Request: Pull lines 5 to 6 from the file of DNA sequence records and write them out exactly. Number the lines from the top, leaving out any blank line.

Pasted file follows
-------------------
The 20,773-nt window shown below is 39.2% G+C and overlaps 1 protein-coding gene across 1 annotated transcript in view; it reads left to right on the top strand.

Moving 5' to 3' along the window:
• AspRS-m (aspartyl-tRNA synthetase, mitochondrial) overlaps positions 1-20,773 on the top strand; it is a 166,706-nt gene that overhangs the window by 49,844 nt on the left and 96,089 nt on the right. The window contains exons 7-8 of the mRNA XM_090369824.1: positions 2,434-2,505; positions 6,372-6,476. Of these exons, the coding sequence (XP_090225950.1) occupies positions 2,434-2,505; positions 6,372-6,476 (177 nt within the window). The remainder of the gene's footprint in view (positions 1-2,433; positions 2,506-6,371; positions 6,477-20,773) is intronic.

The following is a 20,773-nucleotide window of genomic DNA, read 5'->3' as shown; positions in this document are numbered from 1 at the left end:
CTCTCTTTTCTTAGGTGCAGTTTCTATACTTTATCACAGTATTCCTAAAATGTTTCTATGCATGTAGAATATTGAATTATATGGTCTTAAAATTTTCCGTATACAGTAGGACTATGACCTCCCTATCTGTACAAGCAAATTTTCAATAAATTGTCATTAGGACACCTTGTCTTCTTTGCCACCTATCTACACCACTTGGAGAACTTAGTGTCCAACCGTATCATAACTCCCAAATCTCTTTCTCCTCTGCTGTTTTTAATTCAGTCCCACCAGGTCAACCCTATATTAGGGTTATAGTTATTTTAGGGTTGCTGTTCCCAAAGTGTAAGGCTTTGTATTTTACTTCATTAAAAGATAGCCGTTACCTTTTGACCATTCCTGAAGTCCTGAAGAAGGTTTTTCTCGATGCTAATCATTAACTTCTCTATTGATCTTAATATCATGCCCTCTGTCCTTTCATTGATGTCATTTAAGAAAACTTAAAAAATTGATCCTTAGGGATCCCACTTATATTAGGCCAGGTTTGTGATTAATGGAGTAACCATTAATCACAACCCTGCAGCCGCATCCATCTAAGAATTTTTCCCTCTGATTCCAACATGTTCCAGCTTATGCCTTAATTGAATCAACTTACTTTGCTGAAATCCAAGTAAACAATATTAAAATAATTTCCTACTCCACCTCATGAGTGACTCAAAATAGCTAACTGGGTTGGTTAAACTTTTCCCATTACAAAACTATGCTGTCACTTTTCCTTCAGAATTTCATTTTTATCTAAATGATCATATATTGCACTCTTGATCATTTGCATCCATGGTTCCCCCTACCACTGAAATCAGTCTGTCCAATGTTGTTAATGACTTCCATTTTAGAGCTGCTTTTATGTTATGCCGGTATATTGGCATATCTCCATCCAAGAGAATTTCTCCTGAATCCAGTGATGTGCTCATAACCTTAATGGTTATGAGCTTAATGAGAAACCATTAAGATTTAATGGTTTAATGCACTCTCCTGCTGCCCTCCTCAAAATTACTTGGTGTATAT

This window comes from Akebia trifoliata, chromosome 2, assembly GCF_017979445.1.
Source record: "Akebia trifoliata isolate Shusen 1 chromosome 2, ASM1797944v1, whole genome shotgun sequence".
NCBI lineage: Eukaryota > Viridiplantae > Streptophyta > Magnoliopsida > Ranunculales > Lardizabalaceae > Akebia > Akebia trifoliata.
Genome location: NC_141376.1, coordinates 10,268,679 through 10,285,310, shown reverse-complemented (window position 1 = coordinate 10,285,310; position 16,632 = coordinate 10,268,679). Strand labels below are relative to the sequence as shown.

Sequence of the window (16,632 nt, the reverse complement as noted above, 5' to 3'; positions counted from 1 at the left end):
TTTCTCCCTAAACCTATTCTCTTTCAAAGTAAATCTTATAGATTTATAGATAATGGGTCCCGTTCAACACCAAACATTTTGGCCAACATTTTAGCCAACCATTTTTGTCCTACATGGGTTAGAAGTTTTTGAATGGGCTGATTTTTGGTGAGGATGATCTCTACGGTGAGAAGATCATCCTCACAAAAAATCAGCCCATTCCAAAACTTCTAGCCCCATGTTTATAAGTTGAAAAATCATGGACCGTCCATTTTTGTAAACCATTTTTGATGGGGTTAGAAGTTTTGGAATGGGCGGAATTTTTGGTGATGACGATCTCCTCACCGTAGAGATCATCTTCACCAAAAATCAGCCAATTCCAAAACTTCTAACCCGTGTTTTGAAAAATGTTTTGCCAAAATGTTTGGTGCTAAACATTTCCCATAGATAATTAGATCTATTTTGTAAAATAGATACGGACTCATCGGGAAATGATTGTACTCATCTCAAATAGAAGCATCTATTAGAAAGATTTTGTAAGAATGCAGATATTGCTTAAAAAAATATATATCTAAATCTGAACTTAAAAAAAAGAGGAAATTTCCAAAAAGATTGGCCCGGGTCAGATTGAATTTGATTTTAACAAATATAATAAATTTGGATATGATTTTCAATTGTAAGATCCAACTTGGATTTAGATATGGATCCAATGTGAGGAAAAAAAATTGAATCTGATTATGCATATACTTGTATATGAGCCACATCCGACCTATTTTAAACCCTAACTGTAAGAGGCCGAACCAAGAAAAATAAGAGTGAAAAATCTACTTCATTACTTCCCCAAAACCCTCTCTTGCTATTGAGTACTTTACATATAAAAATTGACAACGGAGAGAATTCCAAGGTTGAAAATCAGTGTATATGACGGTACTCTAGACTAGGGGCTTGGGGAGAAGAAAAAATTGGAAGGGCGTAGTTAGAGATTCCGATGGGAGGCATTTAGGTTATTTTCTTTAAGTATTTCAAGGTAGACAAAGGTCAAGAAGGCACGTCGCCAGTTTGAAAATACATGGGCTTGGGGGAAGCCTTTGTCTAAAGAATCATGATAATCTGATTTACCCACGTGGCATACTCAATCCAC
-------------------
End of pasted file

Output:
CTCTCTTTTCTTAGGTGCAGTTTCTATACTTTATCACAGTATTCCTAAAATGTTTCTATGCATGTAGAATATTGAATTATATGGTCTTAAAATTTTCCGTATACAGTAGGACTATGACCTCCCTATCTGTACAAGCAAATTTTCAATAAATTGTCATTAGGACACCTTGTCTTCTTTGCCACCTATCTACACCACTTGGAGAACTTAGTGTCCAACCGTATCATAACTCCCAAATCTCTTTCTCCTCTGCTGTTTTTAATTCAGTCCCACCAGGTCAACCCTATATTAGGGTTATAGTTATTTTAGGGTTGCTGTTCCCAAAGTGTAAGGCTTTGTATTTTACTTCATTAAAAGATAGCCGTTACCTTTTGACCATTCCTGAAGTCCTGAAGAAGGTTTTTCTCGATGCTAATCATTAACTTCTCTATTGATCTTAATATCATGCCCTCTGTCCTTTCATTGATGTCATTTAAGAAAACTTAAAAAATTGATCCTTAGGGATCCCACTTATATTAGGCCAGGTTTGTGATTAATGGAGTAACCATTAATCACAACCCTGCAGCCGCATCCATCTAAGAATTTTTCCCTCTGATTCCAACATGTTCCAGCTTATGCCTTAATTGAATCAACTTACTTTGCTGAAATCCAAGTAAACAATATTAAAATAATTTCCTACTCCACCTCATGAGTGACTCAAAATAGCTAACTGGGTTGGTTAAACTTTTCCCATTACAAAACTATGCTGTCACTTTTCCTTCAGAATTTCATTTTTATCTAAATGATCATATATTGCACTCTTGATCATTTGCATCCATGGTTCCCCCTACCACTGAAATCAGTCTGTCCAATGTTGTTAATGACTTCCATTTTAGAGCTGCTTTTATGTTATGCCGGTATATTGGCATATCTCCATCCAAGAGAATTTCTCCTGAATCCAGTGATGTGCTCATAACCTTAATGGTTATGAGCTTAATGAGAAACCATTAAGATTTAATGGTTTAATGCACTCTCCTGCTGCCCTCCTCAAAATTACTTGGTGTATAT

This window comes from Akebia trifoliata, chromosome 2, assembly GCF_017979445.1.